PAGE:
What does the word ‘susurrus’ mean?

Reading time: About 1 minute

Increase your vocabulary and you’ll make your writing much more precise. That’s why I provide a word of the week. Today’s word: susurrus.

I love onomatopoeia which occurs when words phonetically   imitate, resemble or suggest the source of the sound that they describe.

Some of these words are related to water: splash, spray and sprinkle. Others recall the human voice: giggle, growl and grunt. Still others are meant to resemble collisions: clang, clank and clap. Others evoke air: flutter, fwoosh and gasp. Yet others represent animal sounds: baa, bark and buzz.

Most of these are everyday, 25-cent words with which you’re surely already familiar. But here is one of my favourite $2 onomatopoeic words: susurrus. I found it, most recently,  in the novel Leave the World Behind by Rumaan Alam, a book that appears to be a straightforward family-goes-on-holiday story that morphs into a horror/fantasy tale. (I’m not typically a fan of horror/fantasy but I found this book more engaging than most in the genre.)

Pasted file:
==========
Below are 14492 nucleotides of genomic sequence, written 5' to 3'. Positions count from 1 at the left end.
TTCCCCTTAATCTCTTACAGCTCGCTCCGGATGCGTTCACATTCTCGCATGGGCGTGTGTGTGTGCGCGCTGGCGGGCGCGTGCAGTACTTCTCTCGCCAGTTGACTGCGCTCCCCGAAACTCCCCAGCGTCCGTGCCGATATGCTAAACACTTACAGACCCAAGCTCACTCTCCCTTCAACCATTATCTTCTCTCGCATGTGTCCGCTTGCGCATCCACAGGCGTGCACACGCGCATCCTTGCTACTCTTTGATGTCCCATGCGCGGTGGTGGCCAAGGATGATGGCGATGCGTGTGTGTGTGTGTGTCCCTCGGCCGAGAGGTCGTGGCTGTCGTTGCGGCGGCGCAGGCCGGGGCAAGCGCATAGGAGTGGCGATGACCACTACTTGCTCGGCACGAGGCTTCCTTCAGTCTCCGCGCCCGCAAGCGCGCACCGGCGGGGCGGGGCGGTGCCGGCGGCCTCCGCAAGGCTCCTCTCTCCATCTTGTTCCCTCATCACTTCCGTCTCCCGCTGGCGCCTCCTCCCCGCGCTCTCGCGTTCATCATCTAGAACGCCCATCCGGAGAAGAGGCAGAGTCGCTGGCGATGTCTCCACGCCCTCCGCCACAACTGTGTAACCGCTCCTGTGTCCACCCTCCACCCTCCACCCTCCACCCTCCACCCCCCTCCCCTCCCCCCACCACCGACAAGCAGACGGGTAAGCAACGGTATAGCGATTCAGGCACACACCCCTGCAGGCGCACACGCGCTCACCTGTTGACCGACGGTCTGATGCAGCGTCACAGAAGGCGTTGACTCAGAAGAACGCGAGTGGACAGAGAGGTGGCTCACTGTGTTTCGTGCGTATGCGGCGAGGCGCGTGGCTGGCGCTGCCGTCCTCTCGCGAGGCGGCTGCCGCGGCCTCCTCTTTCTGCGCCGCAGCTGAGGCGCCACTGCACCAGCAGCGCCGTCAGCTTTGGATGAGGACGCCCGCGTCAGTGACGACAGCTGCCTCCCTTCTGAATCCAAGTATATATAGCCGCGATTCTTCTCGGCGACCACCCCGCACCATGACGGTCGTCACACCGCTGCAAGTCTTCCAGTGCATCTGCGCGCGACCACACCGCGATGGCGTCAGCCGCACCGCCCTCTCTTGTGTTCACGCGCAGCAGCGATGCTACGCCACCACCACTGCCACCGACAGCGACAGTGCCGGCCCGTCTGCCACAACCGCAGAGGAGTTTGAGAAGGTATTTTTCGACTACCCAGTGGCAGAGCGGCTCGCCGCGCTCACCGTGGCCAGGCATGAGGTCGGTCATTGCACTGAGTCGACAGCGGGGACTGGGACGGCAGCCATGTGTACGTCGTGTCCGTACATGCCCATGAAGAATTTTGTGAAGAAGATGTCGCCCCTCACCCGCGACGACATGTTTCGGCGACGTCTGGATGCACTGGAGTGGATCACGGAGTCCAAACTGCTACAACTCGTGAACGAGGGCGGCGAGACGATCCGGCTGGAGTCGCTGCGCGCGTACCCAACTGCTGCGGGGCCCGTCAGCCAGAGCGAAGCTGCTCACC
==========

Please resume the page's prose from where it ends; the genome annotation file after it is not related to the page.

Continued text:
Here is how Alam used the word:

And save that there was only the gentle rustle of the trees adjusting their limbs and the susurrus of unseen insects.

Susurrus means whispering, murmuring or rustling, for example: “Listen to the susurrus of the stream.” The word comes from the Latin susurrus, “a humming, muttering, whispering.” I just love those sibilant S’s that so clearly evoke the meaning of the word.

The etymology of susurrus is Latin, meaning literally “a humming, muttering, whispering.”

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